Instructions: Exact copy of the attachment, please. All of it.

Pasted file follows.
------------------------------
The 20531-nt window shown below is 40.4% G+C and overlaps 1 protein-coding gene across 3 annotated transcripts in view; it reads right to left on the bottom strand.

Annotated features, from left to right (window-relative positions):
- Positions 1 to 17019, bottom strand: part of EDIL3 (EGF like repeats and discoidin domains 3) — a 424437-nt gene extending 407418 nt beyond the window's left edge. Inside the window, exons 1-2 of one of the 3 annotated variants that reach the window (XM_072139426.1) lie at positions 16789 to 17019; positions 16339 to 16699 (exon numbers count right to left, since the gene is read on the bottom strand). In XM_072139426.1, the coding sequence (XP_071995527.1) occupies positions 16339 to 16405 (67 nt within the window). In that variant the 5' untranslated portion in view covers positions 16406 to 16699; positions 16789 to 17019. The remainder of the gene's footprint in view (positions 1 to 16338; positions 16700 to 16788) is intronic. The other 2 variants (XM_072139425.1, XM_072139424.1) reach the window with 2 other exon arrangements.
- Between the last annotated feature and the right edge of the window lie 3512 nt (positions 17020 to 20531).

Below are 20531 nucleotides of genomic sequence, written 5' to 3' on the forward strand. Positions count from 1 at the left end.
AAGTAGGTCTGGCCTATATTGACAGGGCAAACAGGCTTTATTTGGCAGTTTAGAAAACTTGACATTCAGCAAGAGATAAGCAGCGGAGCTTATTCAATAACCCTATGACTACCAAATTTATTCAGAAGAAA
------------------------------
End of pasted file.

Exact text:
The 20531-nt window shown below is 40.4% G+C and overlaps 1 protein-coding gene across 3 annotated transcripts in view; it reads right to left on the bottom strand.

Annotated features, from left to right (window-relative positions):
- Positions 1 to 17019, bottom strand: part of EDIL3 (EGF like repeats and discoidin domains 3) — a 424437-nt gene extending 407418 nt beyond the window's left edge. Inside the window, exons 1-2 of one of the 3 annotated variants that reach the window (XM_072139426.1) lie at positions 16789 to 17019; positions 16339 to 16699 (exon numbers count right to left, since the gene is read on the bottom strand). In XM_072139426.1, the coding sequence (XP_071995527.1) occupies positions 16339 to 16405 (67 nt within the window). In that variant the 5' untranslated portion in view covers positions 16406 to 16699; positions 16789 to 17019. The remainder of the gene's footprint in view (positions 1 to 16338; positions 16700 to 16788) is intronic. The other 2 variants (XM_072139425.1, XM_072139424.1) reach the window with 2 other exon arrangements.
- Between the last annotated feature and the right edge of the window lie 3512 nt (positions 17020 to 20531).

Below are 20531 nucleotides of genomic sequence, written 5' to 3' on the forward strand. Positions count from 1 at the left end.
AAGTAGGTCTGGCCTATATTGACAGGGCAAACAGGCTTTATTTGGCAGTTTAGAAAACTTGACATTCAGCAAGAGATAAGCAGCGGAGCTTATTCAATAACCCTATGACTACCAAATTTATTCAGAAGAAA